Salmon River Clinic- Joey M.

Oh my gosh, I really don’t know where to begin!  My first experience with Team River Runner (TRR) was at an Out of Sight clinic in Montana, where Visually impaired and blind Veterans were taught the fundamentals of kayaking.  This was my first time kayaking and a very gentle introduction into my first white-water experience.  Fast forward a month and I’m sitting at a campsite on the bank of the Salmon River with 19 other expedition members.  Everyone is taking turns introducing themselves to the group while mentioning their variable YEARS of Kayaking experience.  Then it’s my turn to speak… “Hi.  My name is Joey.  I’m visually impaired aaaannnd… I have 6 days of kayaking experience…”.

My lack of experience in kayaking, honestly, was irrelevant since I had recieved phenomenal fundamentals training by TRR in Montana and on this trip, I was assigned a cadre of rockstar guides.  Furthermore, I was kayaking with another veteran on the trip who is completely blind and had kayaked the Grand Canyon.  I was surrounded by a wealth of experience!

The first few days were overwhelmingly bursting with adventure and fun!  I must have swum at least 7 times total over the course of many classes 2 and 3 rapids with a single class 4 sneaking in.  To say that I wasn’t nervous would be a lie, however, the expedition leader was always there to reassure our confidence and our abilities.  Furthermore, my guides were always on top of every opportunity to teach me something and work on techniques, specifically advanced techniques in kayaking.  Before every technical set of rapids my guides would discuss the movements while making real time spot maneuver call outs during the actual rapid itself.  How they were able to yell over the sound of that turbulent water is beyond me.  As the trip progressed, I swam took fewer swims until I wasn’t swimming at all on class 3 rapids.  This is all due to the stellar guidance and instructing I was receiving from my guides.  They were so patient to work with me on advanced kayaking techniques and if I took a swim, we would take the time to discuss what led to that event and how to prevent it on the next challenge.  Our combined hard work culminated on a set of rapids called “Elk Horn”, a class 3+ rapid just riddled with rocks and window shading holes.  This was by far, hands down my most pleasurable experience of the whole trip!  My guides and I were perfectly in sync making dynamic moves to the left and right as we dodged rocks and holes.  I could hear my lead guide making hard directional commands while the tail guide made precision corrections with the occasional “PADDLE PADDLE PADDLE” snuck in.  Despite the turbulent sounds of the river crashing over rocks and waves smacking us in the face, I could hear them so clearly.  My team and I crushed the Elk Horn rapids!  I cannot express enough the gratitude and love I have for my guides and everything that they did to guide me down that river.  As the trip continued, it was obvious the level of quality training I was receiving in how we as a team would just crush rapid after rapid.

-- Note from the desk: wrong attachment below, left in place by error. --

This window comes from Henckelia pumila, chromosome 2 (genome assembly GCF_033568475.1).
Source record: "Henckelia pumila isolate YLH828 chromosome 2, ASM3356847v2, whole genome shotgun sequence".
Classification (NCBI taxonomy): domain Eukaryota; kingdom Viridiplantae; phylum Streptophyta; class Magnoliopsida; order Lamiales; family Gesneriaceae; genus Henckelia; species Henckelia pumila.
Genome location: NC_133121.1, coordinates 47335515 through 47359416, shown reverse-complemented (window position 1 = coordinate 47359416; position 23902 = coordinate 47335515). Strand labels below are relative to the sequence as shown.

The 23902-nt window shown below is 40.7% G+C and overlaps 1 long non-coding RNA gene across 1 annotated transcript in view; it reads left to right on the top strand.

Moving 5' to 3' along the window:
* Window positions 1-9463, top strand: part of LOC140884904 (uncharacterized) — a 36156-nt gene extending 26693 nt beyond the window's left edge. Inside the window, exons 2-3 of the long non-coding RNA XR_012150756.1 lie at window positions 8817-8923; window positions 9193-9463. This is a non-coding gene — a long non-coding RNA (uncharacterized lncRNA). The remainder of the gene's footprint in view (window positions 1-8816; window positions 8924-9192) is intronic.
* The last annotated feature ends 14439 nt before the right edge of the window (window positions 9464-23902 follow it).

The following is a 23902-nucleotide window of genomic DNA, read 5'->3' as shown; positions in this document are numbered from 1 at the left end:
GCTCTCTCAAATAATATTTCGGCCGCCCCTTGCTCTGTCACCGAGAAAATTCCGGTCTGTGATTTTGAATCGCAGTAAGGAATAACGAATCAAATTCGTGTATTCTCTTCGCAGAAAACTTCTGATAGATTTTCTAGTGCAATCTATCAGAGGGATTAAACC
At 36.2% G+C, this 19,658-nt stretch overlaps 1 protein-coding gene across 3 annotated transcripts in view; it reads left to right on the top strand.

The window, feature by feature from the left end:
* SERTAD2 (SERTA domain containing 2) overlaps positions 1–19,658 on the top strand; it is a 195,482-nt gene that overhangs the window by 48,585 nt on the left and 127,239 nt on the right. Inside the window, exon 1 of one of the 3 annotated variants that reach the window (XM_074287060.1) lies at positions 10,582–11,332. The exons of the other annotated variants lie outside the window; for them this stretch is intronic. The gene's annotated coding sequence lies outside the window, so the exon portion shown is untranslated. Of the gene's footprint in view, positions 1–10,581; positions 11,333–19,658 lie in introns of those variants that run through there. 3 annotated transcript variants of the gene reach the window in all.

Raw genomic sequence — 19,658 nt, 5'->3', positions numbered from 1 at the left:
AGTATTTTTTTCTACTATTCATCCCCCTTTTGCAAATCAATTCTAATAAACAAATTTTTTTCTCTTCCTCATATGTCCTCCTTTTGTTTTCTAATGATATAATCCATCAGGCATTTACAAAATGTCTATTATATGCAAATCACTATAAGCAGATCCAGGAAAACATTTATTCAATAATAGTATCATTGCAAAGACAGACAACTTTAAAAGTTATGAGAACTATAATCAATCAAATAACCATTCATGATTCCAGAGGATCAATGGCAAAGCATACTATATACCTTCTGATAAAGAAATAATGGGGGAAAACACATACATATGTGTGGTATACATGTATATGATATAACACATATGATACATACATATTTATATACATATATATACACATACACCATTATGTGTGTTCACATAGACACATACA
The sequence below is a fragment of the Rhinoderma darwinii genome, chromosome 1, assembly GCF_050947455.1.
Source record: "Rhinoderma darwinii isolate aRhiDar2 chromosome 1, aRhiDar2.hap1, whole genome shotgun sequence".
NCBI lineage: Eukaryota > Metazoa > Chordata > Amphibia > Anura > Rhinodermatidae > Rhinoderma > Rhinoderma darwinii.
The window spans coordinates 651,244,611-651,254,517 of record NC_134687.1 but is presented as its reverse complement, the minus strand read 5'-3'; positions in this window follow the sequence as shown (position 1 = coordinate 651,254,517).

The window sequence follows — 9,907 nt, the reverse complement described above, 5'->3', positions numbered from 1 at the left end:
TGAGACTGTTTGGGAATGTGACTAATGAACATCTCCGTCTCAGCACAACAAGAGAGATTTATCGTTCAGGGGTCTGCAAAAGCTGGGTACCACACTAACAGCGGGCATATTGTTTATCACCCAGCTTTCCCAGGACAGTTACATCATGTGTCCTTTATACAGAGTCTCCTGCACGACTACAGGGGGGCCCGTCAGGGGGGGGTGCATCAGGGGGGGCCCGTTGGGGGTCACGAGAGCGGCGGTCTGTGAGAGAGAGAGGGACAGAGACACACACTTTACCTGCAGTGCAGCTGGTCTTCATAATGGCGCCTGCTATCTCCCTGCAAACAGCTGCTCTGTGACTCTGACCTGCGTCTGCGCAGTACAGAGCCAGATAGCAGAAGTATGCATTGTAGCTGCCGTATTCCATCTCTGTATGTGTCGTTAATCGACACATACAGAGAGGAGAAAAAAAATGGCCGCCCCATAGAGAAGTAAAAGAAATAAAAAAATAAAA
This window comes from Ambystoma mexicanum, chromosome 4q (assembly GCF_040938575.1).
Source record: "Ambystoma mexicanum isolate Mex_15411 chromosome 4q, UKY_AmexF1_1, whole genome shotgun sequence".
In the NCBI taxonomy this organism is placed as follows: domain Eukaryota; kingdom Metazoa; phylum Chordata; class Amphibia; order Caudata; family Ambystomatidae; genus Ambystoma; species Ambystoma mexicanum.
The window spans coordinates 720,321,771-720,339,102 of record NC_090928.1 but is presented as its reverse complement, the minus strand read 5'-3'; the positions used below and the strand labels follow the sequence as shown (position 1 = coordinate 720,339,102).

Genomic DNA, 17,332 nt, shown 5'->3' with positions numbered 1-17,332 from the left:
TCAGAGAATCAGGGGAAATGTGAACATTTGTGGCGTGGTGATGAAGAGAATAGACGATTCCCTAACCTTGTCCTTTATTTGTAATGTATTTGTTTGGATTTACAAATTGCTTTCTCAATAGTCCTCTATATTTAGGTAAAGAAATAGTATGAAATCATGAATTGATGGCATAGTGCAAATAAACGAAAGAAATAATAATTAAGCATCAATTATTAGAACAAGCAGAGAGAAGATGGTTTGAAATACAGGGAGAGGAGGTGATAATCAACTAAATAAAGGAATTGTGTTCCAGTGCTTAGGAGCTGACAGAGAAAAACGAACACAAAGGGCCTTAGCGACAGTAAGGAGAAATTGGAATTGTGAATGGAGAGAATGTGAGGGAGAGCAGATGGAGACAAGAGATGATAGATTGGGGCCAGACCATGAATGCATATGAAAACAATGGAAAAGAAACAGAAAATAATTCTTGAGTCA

The foundational and advanced training I received from TRR has granted me a new sense independence, that I otherwise wouldn’t have.  However, they also provided an organic environment for Vets, be it injured or not, to meet and share our experiences in the presence of nature  I hadn’t really spoken of my injuries from my IED blast in some years and yet found myself floating on the beautiful Salmon River amongst the valleys and mountains surrounded by Vets and sharing my story.  It was truly peaceful.  The healing that one can receive in the presence of nature is truly unmatched.  TRR has provided this for me and for many Vets on this trip.  For this I thank them from the bottom of my heart.  Thank you so very much.


Vanessa Jones

Committe Co-Chair

Vanessa A. Jones is a dynamic force dedicated to fostering
inclusivity, encouraging discussion, and promoting a culture of
belonging in the outdoor sports community. Hailing from
Washington, DC, she brings a wealth of diverse experiences and
perspectives to her endeavors.
As a US Army veteran and ordained Chaplain with a focus on
seniors and caretakers, Vanessa is deeply committed to serving
others. Her work as a patient-caretaker advocate reflects her
passion for supporting vulnerable populations and ensuring their
voices are heard.
Currently, Vanessa is employed by a resettlement agency, where
she confronts challenges head-on with resilience and
compassion. As a single, Black woman veteran, she embraces
the unique hurdles she faces, viewing them as opportunities for
growth and empowerment.
In her downtime, she wears many hats, including that of a
missionary, spreading hope and positivity wherever she goes.
Weekends are spent paddling, immersing herself in West African
dance and finding solace and joy in nature’s embrace.
Vanessa is committed to equitable principles, ensuring that
everyone’s opinions are valued and heard. Through her
unwavering dedication and inclusive leadership, Vanessa is
paving the way for a more equitable and diverse outdoor sports